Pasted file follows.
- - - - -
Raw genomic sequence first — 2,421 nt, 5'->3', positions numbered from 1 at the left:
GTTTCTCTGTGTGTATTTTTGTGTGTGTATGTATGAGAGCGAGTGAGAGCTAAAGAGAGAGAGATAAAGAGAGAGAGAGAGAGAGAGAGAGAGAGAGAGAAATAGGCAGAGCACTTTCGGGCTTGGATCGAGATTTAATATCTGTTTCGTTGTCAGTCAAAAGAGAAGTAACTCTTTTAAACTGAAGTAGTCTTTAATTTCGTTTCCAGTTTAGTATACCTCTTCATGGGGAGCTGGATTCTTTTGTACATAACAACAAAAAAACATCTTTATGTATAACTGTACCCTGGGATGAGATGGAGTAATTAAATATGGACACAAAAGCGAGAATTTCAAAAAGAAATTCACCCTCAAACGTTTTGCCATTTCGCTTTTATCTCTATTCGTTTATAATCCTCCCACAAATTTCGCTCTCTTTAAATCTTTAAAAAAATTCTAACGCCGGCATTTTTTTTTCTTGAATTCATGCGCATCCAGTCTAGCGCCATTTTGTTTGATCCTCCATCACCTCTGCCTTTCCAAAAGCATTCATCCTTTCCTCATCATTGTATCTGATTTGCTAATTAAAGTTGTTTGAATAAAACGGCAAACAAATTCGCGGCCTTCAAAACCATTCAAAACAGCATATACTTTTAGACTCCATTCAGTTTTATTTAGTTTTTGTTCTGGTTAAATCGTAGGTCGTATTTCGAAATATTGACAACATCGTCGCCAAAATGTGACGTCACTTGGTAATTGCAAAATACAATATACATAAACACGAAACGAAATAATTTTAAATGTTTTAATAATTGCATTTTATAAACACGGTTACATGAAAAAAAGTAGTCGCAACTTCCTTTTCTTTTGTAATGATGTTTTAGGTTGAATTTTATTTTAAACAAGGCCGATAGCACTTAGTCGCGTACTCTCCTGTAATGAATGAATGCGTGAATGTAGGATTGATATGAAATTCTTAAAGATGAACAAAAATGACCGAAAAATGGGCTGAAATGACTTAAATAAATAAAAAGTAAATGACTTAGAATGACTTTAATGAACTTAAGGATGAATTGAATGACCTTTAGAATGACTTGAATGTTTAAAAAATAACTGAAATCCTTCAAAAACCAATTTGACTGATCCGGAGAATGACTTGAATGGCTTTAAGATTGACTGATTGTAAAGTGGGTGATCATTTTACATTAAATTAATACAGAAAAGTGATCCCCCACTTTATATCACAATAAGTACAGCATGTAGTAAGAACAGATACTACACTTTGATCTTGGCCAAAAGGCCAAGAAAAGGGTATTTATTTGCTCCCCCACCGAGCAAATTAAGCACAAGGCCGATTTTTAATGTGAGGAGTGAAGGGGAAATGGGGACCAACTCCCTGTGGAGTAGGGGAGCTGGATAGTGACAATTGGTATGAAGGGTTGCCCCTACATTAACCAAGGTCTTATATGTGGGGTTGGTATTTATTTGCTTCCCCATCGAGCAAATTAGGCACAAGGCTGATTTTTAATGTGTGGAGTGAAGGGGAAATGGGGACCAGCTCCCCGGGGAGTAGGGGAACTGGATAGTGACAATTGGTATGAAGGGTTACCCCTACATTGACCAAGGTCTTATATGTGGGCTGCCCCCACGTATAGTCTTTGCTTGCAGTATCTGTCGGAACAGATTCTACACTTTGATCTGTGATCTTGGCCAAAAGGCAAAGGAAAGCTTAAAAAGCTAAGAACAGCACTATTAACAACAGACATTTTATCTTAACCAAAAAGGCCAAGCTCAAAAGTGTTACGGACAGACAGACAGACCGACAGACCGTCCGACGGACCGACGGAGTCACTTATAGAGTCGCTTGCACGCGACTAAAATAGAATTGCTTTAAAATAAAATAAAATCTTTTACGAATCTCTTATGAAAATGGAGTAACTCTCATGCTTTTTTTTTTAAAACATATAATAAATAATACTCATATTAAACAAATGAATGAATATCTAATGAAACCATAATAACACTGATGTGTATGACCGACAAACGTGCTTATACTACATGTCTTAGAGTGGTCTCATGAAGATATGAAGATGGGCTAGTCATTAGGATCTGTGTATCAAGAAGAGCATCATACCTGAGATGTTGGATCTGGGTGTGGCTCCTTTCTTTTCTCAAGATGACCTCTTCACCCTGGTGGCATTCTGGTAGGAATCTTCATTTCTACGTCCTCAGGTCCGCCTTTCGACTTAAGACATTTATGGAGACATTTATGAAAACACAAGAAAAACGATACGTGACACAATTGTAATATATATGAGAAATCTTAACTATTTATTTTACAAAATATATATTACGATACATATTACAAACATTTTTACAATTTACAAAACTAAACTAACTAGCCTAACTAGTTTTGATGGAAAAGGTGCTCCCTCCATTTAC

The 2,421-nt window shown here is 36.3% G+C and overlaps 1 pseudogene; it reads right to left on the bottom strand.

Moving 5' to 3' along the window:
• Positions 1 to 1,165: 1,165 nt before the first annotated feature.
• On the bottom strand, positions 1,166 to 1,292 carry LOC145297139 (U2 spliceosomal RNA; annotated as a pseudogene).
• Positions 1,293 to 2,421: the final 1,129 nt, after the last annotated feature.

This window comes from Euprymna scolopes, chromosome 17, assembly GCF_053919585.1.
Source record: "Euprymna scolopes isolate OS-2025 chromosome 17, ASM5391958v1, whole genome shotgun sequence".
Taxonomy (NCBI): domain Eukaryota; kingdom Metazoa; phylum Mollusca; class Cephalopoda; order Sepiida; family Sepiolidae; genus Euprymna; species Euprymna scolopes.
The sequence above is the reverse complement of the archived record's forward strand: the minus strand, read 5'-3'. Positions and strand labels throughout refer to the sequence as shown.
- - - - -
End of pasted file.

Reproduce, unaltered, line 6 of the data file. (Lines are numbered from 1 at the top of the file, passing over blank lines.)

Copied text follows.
• On the bottom strand, positions 1,166 to 1,292 carry LOC145297139 (U2 spliceosomal RNA; annotated as a pseudogene).